Houston considers allowing FEMA trailers to help Harvey victims

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FEMA trailers not allowed in some neighborhoods (KTRK)

Houston is considering revising its temporary home ordinance that would allow Hurricane Harvey victims to put mobile units in front of their homes.

In some communities, you can find mobile units provided by the government.

But drive along Houston's Harvey impacted streets and won't see any.

"Unfortunately I don't," Houston resident Melissa Goodall said. "I'm sure there are plenty of neighborhoods around ours that could really use a trailer, but they're not allowed to get one."

Not allowed because of a city ordinance that was in place before August.

It doesn't allow neighbors to use the temporary homes.

"It would've been nice to have the option. It most definitely would've been nice to have the option," Goodall said. "I'm sure that several of my neighbors would've taken that option instead of moving out for a while."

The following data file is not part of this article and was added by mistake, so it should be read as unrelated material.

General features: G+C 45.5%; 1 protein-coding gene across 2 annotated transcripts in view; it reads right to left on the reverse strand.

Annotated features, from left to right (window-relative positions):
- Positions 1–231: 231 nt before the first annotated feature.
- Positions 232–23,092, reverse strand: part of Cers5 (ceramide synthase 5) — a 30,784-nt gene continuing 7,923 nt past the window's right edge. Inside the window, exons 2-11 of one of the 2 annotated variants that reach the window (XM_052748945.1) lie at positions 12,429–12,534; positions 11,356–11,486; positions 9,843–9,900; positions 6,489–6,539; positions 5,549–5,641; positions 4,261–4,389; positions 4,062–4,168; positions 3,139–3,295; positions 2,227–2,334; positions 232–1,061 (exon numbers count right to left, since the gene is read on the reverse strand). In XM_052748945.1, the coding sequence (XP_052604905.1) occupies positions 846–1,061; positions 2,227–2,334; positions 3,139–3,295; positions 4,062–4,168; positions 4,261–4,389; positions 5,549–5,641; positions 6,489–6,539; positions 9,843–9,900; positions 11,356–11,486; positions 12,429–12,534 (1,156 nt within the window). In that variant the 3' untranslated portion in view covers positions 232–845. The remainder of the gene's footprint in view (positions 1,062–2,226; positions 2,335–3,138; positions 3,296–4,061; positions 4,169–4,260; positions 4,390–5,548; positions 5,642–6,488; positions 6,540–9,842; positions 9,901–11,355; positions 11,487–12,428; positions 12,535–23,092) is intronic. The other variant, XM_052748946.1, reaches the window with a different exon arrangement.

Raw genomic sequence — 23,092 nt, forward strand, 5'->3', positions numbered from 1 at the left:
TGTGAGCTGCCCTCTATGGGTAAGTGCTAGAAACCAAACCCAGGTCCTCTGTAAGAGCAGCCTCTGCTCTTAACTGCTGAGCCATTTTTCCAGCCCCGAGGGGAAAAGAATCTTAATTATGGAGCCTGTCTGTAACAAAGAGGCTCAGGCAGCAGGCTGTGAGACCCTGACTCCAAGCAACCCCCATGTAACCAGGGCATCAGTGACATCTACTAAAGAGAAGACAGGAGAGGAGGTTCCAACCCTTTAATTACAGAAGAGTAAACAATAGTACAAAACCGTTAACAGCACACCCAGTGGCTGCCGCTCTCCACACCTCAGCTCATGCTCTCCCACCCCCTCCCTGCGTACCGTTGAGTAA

Melissa Goodall's street received more than five feet of water in late August.

Since then, she's made major progress on her home.

But she had to live in a rental property for months.

"I'm a little bit disappointed," Goodall said. "There are people that are cold. There are people that still trying to get their lives back together."

Help might be on the way.

The city's housing and community development director sent Eyewitness News a statement:

"In view of Harvey and the current housing demand, and considering how long it may take for dollars to flow from Washington to Austin to Houston, the administration is exploring all possible options to assist Houstonians with their housing needs. The decision regarding use of RV trailers and specific guidelines are currently under review."

Even if the city allows the change for a few months, Goodall believes it would make a difference.

"Make it six months, make it a year, get these people back to where they need to be so we can start rebuilding our lives," Goodall said.

Outside of Houston, FEMA said 6,958 are eligible for these temporary homes.

But 5,826 are still waiting to move in.

The agency said inspections need to take place to make sure they're safe to live in, which can take time.


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